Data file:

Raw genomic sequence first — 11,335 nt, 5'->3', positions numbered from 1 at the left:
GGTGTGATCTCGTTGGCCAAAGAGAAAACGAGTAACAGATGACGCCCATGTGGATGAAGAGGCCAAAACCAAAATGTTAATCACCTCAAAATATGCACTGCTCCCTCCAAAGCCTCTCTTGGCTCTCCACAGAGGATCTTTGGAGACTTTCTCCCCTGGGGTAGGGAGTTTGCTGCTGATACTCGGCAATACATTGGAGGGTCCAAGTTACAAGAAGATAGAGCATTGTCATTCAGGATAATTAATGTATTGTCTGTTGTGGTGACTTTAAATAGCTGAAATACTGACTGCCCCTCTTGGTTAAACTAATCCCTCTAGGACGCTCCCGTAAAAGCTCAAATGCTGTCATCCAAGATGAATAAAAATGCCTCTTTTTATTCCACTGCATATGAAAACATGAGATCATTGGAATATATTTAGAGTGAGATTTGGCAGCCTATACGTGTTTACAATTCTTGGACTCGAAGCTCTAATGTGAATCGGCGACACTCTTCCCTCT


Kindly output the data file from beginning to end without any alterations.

Raw genomic sequence first — 11,335 nt, 5'->3', positions numbered from 1 at the left:
GGTGTGATCTCGTTGGCCAAAGAGAAAACGAGTAACAGATGACGCCCATGTGGATGAAGAGGCCAAAACCAAAATGTTAATCACCTCAAAATATGCACTGCTCCCTCCAAAGCCTCTCTTGGCTCTCCACAGAGGATCTTTGGAGACTTTCTCCCCTGGGGTAGGGAGTTTGCTGCTGATACTCGGCAATACATTGGAGGGTCCAAGTTACAAGAAGATAGAGCATTGTCATTCAGGATAATTAATGTATTGTCTGTTGTGGTGACTTTAAATAGCTGAAATACTGACTGCCCCTCTTGGTTAAACTAATCCCTCTAGGACGCTCCCGTAAAAGCTCAAATGCTGTCATCCAAGATGAATAAAAATGCCTCTTTTTATTCCACTGCATATGAAAACATGAGATCATTGGAATATATTTAGAGTGAGATTTGGCAGCCTATACGTGTTTACAATTCTTGGACTCGAAGCTCTAATGTGAATCGGCGACACTCTTCCCTCT